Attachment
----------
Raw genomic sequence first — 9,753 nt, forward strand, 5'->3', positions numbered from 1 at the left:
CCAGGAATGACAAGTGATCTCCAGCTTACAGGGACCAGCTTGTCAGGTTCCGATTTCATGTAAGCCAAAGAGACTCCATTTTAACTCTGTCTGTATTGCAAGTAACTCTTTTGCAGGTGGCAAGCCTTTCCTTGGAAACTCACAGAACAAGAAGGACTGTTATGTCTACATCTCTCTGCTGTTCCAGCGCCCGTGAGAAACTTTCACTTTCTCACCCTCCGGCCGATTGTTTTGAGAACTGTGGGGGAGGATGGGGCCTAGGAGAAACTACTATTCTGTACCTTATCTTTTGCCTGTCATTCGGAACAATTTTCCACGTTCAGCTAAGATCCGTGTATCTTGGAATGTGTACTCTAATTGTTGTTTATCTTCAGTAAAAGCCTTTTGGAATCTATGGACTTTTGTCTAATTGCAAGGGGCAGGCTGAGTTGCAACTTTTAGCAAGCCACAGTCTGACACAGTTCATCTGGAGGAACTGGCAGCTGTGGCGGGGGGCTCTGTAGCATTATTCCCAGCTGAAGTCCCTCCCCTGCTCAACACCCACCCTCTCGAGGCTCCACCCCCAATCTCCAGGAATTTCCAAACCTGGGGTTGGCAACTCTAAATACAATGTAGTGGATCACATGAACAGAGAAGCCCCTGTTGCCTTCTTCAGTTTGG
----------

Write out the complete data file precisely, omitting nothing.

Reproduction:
Raw genomic sequence first — 9,753 nt, forward strand, 5'->3', positions numbered from 1 at the left:
CCAGGAATGACAAGTGATCTCCAGCTTACAGGGACCAGCTTGTCAGGTTCCGATTTCATGTAAGCCAAAGAGACTCCATTTTAACTCTGTCTGTATTGCAAGTAACTCTTTTGCAGGTGGCAAGCCTTTCCTTGGAAACTCACAGAACAAGAAGGACTGTTATGTCTACATCTCTCTGCTGTTCCAGCGCCCGTGAGAAACTTTCACTTTCTCACCCTCCGGCCGATTGTTTTGAGAACTGTGGGGGAGGATGGGGCCTAGGAGAAACTACTATTCTGTACCTTATCTTTTGCCTGTCATTCGGAACAATTTTCCACGTTCAGCTAAGATCCGTGTATCTTGGAATGTGTACTCTAATTGTTGTTTATCTTCAGTAAAAGCCTTTTGGAATCTATGGACTTTTGTCTAATTGCAAGGGGCAGGCTGAGTTGCAACTTTTAGCAAGCCACAGTCTGACACAGTTCATCTGGAGGAACTGGCAGCTGTGGCGGGGGGCTCTGTAGCATTATTCCCAGCTGAAGTCCCTCCCCTGCTCAACACCCACCCTCTCGAGGCTCCACCCCCAATCTCCAGGAATTTCCAAACCTGGGGTTGGCAACTCTAAATACAATGTAGTGGATCACATGAACAGAGAAGCCCCTGTTGCCTTCTTCAGTTTGG